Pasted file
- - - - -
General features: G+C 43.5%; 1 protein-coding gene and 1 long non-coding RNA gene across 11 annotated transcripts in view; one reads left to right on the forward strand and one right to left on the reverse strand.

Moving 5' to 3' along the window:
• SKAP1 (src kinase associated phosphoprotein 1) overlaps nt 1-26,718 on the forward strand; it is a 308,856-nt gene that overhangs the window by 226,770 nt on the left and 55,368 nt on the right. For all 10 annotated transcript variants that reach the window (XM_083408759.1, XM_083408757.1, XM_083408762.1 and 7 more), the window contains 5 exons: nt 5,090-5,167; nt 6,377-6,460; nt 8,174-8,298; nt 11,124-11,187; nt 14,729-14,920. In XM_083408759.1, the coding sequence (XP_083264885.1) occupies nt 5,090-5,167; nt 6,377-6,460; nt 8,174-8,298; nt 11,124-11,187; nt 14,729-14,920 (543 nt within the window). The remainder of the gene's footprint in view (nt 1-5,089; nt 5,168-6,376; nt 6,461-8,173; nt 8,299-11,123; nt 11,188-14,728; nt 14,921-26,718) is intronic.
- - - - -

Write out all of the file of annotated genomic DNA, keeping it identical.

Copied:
General features: G+C 43.5%; 1 protein-coding gene and 1 long non-coding RNA gene across 11 annotated transcripts in view; one reads left to right on the forward strand and one right to left on the reverse strand.

Moving 5' to 3' along the window:
• SKAP1 (src kinase associated phosphoprotein 1) overlaps nt 1-26,718 on the forward strand; it is a 308,856-nt gene that overhangs the window by 226,770 nt on the left and 55,368 nt on the right. For all 10 annotated transcript variants that reach the window (XM_083408759.1, XM_083408757.1, XM_083408762.1 and 7 more), the window contains 5 exons: nt 5,090-5,167; nt 6,377-6,460; nt 8,174-8,298; nt 11,124-11,187; nt 14,729-14,920. In XM_083408759.1, the coding sequence (XP_083264885.1) occupies nt 5,090-5,167; nt 6,377-6,460; nt 8,174-8,298; nt 11,124-11,187; nt 14,729-14,920 (543 nt within the window). The remainder of the gene's footprint in view (nt 1-5,089; nt 5,168-6,376; nt 6,461-8,173; nt 8,299-11,123; nt 11,188-14,728; nt 14,921-26,718) is intronic.